BOSS Pedals – Are they still the Industry Standard?

It's fair to say that we're in the midst of a flourishing stompbox renaissance. With a wealth of companies trying to push the boundaries of what's possible with guitar effects, the diversity in the market makes us mere musicians very fortunate. Simply put, the amount of sounds that we can attain is staggering.

However, guitar pedals didn't just suddenly become popular overnight - they've been around for decades. And of course, there were a few early trendsetters that laid the foundations. BOSS is certainly one of them, and in this article we're going to explain why many guitarists still view them as the industry standard when it comes to pedals.

Elliot Stent

Elliot Stent

The earliest guitar pedals came to light in the 1960s. The ’62 Maestro Fuzz Tone is a famous example; used by Keith Richards to create the distinctive “(I Can’t Get No) Satisfaction” guitar tone. Towards the end of the ’60s demand for pedals grew, with Jimi Hendrix using a number of different effects to pioneer his psychedelic sound. His setup included a Vox Wah, Roger Mayer Octavia and Shine-ei Uni-Vibe.

Although various stompboxes were available to consumers back then, there weren’t many companies producing full effects pedal ranges. Electro Harmonix did boast a small lineup, but it mostly encompassed just fuzz and boost pedals. When Japanese manufacturer BOSS emerged in the mid-’70s, though, they brought many new effects to the table. And in doing so, they changed the course of the guitar industry for the better.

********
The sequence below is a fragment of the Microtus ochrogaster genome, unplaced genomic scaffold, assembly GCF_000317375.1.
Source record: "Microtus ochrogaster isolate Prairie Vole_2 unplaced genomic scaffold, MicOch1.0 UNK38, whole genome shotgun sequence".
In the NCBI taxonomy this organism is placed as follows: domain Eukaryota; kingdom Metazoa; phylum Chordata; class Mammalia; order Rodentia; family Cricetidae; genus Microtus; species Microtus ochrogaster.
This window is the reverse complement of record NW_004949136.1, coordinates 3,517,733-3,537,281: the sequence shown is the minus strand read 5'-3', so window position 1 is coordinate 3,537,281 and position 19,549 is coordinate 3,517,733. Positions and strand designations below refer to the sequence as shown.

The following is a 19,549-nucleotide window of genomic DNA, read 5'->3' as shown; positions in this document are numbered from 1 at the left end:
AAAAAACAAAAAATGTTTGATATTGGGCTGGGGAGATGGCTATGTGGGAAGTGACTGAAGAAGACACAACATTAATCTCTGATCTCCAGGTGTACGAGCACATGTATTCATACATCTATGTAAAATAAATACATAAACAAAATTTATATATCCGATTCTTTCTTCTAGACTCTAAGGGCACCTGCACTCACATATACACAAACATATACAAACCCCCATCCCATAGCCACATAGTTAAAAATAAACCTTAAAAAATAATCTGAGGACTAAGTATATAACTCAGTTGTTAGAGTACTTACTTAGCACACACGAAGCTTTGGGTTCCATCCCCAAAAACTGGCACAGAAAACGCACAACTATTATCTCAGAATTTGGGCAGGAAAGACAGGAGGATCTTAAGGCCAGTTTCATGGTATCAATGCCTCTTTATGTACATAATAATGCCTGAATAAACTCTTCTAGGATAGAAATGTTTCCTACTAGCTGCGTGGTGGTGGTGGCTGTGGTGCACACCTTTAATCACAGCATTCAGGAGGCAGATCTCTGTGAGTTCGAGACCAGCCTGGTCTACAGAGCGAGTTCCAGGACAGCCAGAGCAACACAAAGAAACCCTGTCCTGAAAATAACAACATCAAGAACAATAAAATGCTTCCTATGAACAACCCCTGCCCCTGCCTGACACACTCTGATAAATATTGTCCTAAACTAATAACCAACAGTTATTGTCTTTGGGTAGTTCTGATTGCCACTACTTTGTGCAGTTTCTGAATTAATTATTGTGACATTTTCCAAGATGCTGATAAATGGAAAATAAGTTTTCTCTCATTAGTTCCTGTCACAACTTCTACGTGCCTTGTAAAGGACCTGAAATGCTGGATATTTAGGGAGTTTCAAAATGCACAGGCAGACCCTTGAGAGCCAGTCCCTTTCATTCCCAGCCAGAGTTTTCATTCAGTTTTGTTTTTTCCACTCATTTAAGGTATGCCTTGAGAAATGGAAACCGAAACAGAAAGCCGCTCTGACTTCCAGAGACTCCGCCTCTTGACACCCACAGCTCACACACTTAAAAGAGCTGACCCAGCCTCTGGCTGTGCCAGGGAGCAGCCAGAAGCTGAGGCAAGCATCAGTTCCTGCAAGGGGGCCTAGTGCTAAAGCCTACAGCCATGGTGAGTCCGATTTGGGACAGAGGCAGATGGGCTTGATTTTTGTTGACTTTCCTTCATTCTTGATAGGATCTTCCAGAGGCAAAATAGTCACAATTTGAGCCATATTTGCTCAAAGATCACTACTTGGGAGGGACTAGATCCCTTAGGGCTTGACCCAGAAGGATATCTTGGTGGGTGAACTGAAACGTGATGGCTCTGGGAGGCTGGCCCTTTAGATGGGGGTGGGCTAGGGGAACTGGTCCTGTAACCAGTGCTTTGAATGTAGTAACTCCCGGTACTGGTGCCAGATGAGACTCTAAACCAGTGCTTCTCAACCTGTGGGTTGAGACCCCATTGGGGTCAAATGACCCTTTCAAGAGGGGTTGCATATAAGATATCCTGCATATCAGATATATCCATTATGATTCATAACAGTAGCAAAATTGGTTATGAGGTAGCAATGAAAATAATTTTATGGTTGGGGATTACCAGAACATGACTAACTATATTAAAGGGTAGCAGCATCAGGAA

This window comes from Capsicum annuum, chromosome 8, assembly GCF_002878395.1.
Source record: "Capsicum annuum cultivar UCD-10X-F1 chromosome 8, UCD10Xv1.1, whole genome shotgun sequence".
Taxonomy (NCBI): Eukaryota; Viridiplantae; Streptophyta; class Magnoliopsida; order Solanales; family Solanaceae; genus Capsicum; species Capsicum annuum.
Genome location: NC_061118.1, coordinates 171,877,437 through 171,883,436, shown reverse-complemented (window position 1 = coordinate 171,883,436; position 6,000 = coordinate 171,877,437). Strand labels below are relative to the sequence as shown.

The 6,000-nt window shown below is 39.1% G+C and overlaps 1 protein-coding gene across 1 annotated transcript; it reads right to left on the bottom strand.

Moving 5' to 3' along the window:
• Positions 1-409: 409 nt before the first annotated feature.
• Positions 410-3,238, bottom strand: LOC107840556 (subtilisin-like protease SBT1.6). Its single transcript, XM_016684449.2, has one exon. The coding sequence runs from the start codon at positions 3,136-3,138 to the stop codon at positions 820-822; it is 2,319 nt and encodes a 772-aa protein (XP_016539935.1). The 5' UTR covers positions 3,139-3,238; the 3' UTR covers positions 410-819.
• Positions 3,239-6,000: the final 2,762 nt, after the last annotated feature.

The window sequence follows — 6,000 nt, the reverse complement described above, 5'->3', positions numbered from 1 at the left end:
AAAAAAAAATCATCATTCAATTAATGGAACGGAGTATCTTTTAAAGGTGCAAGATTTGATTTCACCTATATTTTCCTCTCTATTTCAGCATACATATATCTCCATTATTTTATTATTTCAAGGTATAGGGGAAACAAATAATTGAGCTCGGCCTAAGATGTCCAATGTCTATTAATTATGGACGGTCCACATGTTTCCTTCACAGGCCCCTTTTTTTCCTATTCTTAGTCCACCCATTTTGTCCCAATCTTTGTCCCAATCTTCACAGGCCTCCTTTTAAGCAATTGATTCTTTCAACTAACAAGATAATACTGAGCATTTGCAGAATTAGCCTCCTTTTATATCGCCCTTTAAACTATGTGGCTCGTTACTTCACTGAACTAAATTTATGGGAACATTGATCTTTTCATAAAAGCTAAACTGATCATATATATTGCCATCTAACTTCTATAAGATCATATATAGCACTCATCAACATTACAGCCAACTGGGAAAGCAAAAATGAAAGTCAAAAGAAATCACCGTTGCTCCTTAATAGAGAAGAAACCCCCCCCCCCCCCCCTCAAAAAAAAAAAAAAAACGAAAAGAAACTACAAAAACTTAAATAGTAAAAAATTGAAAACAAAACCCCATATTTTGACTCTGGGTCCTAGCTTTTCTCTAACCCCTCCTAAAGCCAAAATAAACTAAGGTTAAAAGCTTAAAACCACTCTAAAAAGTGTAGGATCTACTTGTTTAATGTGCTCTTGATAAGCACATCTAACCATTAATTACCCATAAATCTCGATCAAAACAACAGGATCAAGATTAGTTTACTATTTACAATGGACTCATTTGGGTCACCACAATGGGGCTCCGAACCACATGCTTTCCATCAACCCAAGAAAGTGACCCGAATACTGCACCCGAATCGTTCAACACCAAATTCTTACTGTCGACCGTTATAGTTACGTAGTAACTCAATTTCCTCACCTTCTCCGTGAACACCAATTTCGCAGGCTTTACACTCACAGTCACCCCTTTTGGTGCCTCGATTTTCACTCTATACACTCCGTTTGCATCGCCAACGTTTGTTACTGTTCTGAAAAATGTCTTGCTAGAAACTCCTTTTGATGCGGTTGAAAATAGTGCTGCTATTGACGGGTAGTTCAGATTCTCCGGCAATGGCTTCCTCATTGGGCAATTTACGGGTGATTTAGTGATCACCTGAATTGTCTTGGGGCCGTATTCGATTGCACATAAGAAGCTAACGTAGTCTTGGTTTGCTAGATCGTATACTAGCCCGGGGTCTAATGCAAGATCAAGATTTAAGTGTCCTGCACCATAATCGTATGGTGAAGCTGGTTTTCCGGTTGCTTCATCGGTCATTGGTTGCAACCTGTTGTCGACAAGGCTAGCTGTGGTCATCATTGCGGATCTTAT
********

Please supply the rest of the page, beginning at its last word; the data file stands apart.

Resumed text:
BOSS continues to innovate well into the 21st Century, and their stompboxes are used by countless of players worldwide. In this article, we’re going to highlight a few key reasons as to why BOSS pedals remain a favoured choice, and why to many – they’re still #1.

The Rich History of BOSS Pedals

History of BOSS Pedals

BOSS hit the ground running from the outset. Their first pedal, the 1976 CE-1 chorus, was based on the circuit found in Roland‘s JC-120 Jazz Chorus amplifier. Offering lush modulated tones, this stompbox provided a fresh sound that many players from that era hadn’t experienced before.